Book Review: Jardine's Last Tour

This is a book strictly for cricket fanatics -- so long as they are not Australians. But it is a book which should be appreciated in the heartland of modern cricket, India, and in England too. It tells of an English toff – arrogant aristocratic type – who in the southern summer of 1932/33 was the most hated man in Australia and went on to become a Hindu as well as a fluent speaker of Hindi. In the meantime he presided over an English cricket tour of India recorded in this amusing account by Tim Heald, an English writer of crime fiction and cricket histories.

The so-called “bodyline” tour of Australia, 1932 – 1933, is the best known episode in the history of international cricket. The legend is simple: the archetypal toff, Douglas Jardine, captains England team spearheaded by world’s fastest bowler, Nottinghamshire miner Harold Larwood. Australia’s Colonial Boys have the world’s best-ever batsman to inspire them – Bradman, the Don himself who had dominated English bowlers in their previous encounters.

Aussie hopes are high. However Jardine has come up with a fiendish plan which involves Larwood and his henchmen Voce and Bowes bowling intimidating balls at the batsmen’s bodies and heads. In defending themselves they offer easy catches to the surrounding cordon of close fielders, or are simply knocked over and retire hurt. And so it happened. England won 4-1. The Aussies whinged – and kept on whingeing. And the echoes of the tour still rumble on as example, for Aussies, of Pommies not playing fair or, for the English, a demonstration of how Aussies were not half as tough as they liked to think.

What is not so well known is that the following year Jardine captained an England team to India. Whereas he was hated and vilified by the Australians he was, on the whole liked by the Indians. Part of the reason was that he might almost have been the first captain of an All-Indian cricket team himself. He was born in India where both his father and grandfather served as senior judges in the Raj. The convention of the time was that the third generation in an expatriate British family should be sent ‘home’ for education and career to prevent the family “going native.” Thus Douglas Jardine got all the best of English upper class education, culminating at New College, Oxford as well as becoming an accomplished cricketer – Surrey and the ultra-snooty Marylebone Cricket Club, known as the MCC.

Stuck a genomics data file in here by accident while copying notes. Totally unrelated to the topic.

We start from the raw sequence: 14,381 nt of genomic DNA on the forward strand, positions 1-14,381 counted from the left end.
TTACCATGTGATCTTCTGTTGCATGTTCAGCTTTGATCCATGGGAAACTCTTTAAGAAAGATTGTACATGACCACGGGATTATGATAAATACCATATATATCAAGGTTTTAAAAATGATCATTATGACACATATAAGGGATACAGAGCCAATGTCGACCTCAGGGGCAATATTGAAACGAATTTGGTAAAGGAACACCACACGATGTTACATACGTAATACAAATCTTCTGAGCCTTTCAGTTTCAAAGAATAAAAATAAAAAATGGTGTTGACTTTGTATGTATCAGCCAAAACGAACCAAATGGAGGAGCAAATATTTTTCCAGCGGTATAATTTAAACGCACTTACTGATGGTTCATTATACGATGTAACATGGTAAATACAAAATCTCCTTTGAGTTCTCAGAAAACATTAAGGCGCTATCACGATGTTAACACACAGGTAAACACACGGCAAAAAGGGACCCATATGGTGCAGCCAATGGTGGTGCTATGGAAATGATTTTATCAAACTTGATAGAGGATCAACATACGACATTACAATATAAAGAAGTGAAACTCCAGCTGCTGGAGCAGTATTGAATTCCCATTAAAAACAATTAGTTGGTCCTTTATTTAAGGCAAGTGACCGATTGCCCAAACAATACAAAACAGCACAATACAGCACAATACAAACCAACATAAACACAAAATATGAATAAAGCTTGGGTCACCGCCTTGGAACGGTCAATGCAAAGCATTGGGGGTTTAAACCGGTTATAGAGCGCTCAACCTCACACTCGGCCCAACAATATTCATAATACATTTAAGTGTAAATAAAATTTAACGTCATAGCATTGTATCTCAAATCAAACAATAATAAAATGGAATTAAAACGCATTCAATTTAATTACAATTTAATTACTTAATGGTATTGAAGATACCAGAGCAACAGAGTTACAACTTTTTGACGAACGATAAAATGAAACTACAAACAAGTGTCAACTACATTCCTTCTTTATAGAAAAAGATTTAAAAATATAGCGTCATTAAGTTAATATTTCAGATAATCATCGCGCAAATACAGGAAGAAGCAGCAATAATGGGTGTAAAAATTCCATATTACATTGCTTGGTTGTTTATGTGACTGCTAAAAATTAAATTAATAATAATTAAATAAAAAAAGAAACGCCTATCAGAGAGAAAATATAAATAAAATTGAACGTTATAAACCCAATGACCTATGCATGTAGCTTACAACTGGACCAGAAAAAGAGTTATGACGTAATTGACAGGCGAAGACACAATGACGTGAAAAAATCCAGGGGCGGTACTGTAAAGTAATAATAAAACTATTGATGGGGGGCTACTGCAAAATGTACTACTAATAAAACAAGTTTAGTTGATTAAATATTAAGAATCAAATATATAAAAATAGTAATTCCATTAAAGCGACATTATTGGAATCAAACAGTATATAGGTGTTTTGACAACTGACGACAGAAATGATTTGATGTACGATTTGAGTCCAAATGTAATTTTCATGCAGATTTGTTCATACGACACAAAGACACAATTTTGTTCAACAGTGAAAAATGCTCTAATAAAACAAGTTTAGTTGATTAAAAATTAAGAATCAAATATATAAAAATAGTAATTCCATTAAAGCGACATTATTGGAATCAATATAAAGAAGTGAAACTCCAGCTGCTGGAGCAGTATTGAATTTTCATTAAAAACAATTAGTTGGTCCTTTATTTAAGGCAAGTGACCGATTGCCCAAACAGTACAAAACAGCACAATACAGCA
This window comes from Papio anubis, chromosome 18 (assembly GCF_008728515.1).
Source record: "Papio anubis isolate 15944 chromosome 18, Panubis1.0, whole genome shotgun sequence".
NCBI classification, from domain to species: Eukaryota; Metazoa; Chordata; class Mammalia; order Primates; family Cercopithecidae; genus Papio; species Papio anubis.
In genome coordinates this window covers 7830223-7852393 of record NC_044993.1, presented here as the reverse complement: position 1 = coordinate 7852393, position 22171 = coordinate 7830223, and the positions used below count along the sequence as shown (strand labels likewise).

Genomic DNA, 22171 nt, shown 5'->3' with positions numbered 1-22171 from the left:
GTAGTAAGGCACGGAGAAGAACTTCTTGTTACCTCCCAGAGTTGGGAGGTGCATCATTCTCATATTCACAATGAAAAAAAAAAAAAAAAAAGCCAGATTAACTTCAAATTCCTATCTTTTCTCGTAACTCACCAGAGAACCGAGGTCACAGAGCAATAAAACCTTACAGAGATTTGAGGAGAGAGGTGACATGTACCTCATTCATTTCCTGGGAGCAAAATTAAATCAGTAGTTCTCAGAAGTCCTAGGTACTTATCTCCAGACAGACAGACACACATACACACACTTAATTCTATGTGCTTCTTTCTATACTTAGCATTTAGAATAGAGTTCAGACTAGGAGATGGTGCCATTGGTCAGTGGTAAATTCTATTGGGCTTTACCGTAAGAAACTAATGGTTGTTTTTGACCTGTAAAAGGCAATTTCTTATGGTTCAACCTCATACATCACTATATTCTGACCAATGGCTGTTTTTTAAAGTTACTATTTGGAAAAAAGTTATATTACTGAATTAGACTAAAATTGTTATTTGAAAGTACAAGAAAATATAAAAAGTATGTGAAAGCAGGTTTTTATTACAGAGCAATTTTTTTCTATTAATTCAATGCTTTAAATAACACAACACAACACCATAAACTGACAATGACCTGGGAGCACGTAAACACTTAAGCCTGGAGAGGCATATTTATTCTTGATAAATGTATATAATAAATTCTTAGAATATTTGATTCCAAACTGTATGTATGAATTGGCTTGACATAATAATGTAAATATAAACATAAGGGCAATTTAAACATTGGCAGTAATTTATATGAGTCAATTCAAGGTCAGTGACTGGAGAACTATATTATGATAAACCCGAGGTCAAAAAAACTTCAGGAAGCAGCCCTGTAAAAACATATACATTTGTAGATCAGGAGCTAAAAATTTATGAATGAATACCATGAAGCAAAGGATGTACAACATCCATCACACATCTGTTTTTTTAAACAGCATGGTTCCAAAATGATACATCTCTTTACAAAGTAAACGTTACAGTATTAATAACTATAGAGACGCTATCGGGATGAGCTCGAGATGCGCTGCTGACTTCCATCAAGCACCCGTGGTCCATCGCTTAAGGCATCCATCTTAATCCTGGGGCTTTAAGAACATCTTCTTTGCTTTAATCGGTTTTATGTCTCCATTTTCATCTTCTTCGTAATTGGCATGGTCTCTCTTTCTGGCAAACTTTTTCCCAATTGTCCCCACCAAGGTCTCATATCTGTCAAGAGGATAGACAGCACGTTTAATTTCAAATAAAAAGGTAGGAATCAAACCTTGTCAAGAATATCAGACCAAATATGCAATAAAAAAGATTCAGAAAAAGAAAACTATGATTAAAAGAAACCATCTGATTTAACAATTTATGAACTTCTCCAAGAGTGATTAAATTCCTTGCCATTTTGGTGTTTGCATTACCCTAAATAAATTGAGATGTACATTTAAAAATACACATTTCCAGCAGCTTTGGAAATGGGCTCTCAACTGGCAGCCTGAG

It was an extraordinary time to visit India, for the country was in a period of transition. The Viceroy, called Viscount Willingdon, had himself played cricket for Cambridge University but the vice-regal crown sat increasingly uneasily on his head. Mahatma Gandhi was successfully fomenting nationalist feeling. Indian cricket was similarly schizoid. It was popular among the masses and yet ruled by the local aristocracy and by English administrators. The Nawab of Pataudi had even been on the England team for its tour of Australia as one of Jardine’s players. In India the game was dominated by the Maharajah of Vizianagram and the Maharajah of Patiala.”Viz” was a friend of Jardine and entertained him to a month of game shooting in Mysore when the tour was concluded. Patiala was a member of the same club as Jardine – the MCC, the London holy of holies of cricket -- and ran his own private cricket side at his own expense.

One story involving Patiala sums up the atmosphere of the whole adventure. Jardine’s men played on the Maharajah’s ground where they won but were also entertained to tiger-shoots and late night parties involving “dancing girls” and Scotch whisky. Afterwards Jardine invited Patiala to play for MCC against the Viceroy’s team in Delhi. Patiala accepted. Jardine told Willingdon, who was furious and forbad the selection. (It later transpired that Patiala, a notorious philanderer, had made a pass at one of the Viceroy’s daughters during a vice-regal ball in Simla). Jardine said the Viceroy could get stuffed. Patiala was playing. And play he did. Jardine was so angry about the whole thing that he had the wicket illegally watered and rolled and then instructed his fastest bowler to adopt body-line tactics and bowl at the bodies and heads of the Viceroy’s team. They were all out for 63, a pathetic score.

The whole tour was like this. For several months the squad bucketed from palace to palace, party to party, controversy to controversy. In the end, somehow, they only lost one game. One Indian star was struck on the turban by a ball and carried off. On another occasion an Indian fast bowler caused a serious dent in an Englishman’s solar topee.

In all a quarter of a million people watched the cricket; many more listened on the radio and read the lengthy newspaper reports in the Times of India which contain such evocative sentences as “A delay after tiffin (lunch) was caused by a screw coming loose in Barnett’s boot.” (Cricket boots then had screw-in metal studs)

Jardine’s tour of India in 1933 and 1934 was a great adventure when England and India were on the verge of parting company, at least politically. The participants have all departed but their descendants remain as do the palaces and even the grounds where they played. The documentation is copious although it is an almost forgotten story.

It was also Jardine’s cricketing swan song. After the last match ended he never played first-class cricket again. He retired aged only 33 and was poorly treated by the English cricketing elite who found his single-minded, win-at- all costs leadership out of tune with their gentlemanly ways. The “toff” was a true professional and the 1933/4 tour a huge boost to what has become all of South Asia’s favorite sport.